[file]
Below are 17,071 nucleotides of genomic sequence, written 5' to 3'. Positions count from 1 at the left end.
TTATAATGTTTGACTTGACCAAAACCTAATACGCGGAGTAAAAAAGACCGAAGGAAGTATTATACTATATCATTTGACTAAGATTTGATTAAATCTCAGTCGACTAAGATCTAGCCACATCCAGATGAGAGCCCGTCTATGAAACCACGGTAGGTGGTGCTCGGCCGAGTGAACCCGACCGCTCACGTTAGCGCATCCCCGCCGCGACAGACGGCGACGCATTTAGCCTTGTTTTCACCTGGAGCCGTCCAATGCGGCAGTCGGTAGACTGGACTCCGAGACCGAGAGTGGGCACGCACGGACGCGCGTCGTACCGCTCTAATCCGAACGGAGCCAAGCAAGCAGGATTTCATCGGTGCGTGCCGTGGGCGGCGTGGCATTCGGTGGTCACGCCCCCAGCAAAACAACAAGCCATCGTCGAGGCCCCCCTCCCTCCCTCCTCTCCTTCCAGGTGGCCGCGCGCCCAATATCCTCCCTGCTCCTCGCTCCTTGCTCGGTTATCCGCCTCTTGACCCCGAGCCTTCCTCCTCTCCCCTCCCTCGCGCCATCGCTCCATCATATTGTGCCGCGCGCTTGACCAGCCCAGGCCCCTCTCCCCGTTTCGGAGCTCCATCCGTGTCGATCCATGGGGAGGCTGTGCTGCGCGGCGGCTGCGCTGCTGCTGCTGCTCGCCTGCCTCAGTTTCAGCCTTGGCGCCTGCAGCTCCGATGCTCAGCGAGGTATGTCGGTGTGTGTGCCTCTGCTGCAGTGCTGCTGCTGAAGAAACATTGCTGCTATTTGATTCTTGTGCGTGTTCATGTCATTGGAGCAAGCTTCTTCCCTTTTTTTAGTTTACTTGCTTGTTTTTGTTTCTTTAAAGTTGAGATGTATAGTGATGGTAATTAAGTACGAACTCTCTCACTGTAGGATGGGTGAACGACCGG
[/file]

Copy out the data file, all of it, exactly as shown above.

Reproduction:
Below are 17,071 nucleotides of genomic sequence, written 5' to 3'. Positions count from 1 at the left end.
TTATAATGTTTGACTTGACCAAAACCTAATACGCGGAGTAAAAAAGACCGAAGGAAGTATTATACTATATCATTTGACTAAGATTTGATTAAATCTCAGTCGACTAAGATCTAGCCACATCCAGATGAGAGCCCGTCTATGAAACCACGGTAGGTGGTGCTCGGCCGAGTGAACCCGACCGCTCACGTTAGCGCATCCCCGCCGCGACAGACGGCGACGCATTTAGCCTTGTTTTCACCTGGAGCCGTCCAATGCGGCAGTCGGTAGACTGGACTCCGAGACCGAGAGTGGGCACGCACGGACGCGCGTCGTACCGCTCTAATCCGAACGGAGCCAAGCAAGCAGGATTTCATCGGTGCGTGCCGTGGGCGGCGTGGCATTCGGTGGTCACGCCCCCAGCAAAACAACAAGCCATCGTCGAGGCCCCCCTCCCTCCCTCCTCTCCTTCCAGGTGGCCGCGCGCCCAATATCCTCCCTGCTCCTCGCTCCTTGCTCGGTTATCCGCCTCTTGACCCCGAGCCTTCCTCCTCTCCCCTCCCTCGCGCCATCGCTCCATCATATTGTGCCGCGCGCTTGACCAGCCCAGGCCCCTCTCCCCGTTTCGGAGCTCCATCCGTGTCGATCCATGGGGAGGCTGTGCTGCGCGGCGGCTGCGCTGCTGCTGCTGCTCGCCTGCCTCAGTTTCAGCCTTGGCGCCTGCAGCTCCGATGCTCAGCGAGGTATGTCGGTGTGTGTGCCTCTGCTGCAGTGCTGCTGCTGAAGAAACATTGCTGCTATTTGATTCTTGTGCGTGTTCATGTCATTGGAGCAAGCTTCTTCCCTTTTTTTAGTTTACTTGCTTGTTTTTGTTTCTTTAAAGTTGAGATGTATAGTGATGGTAATTAAGTACGAACTCTCTCACTGTAGGATGGGTGAACGACCGG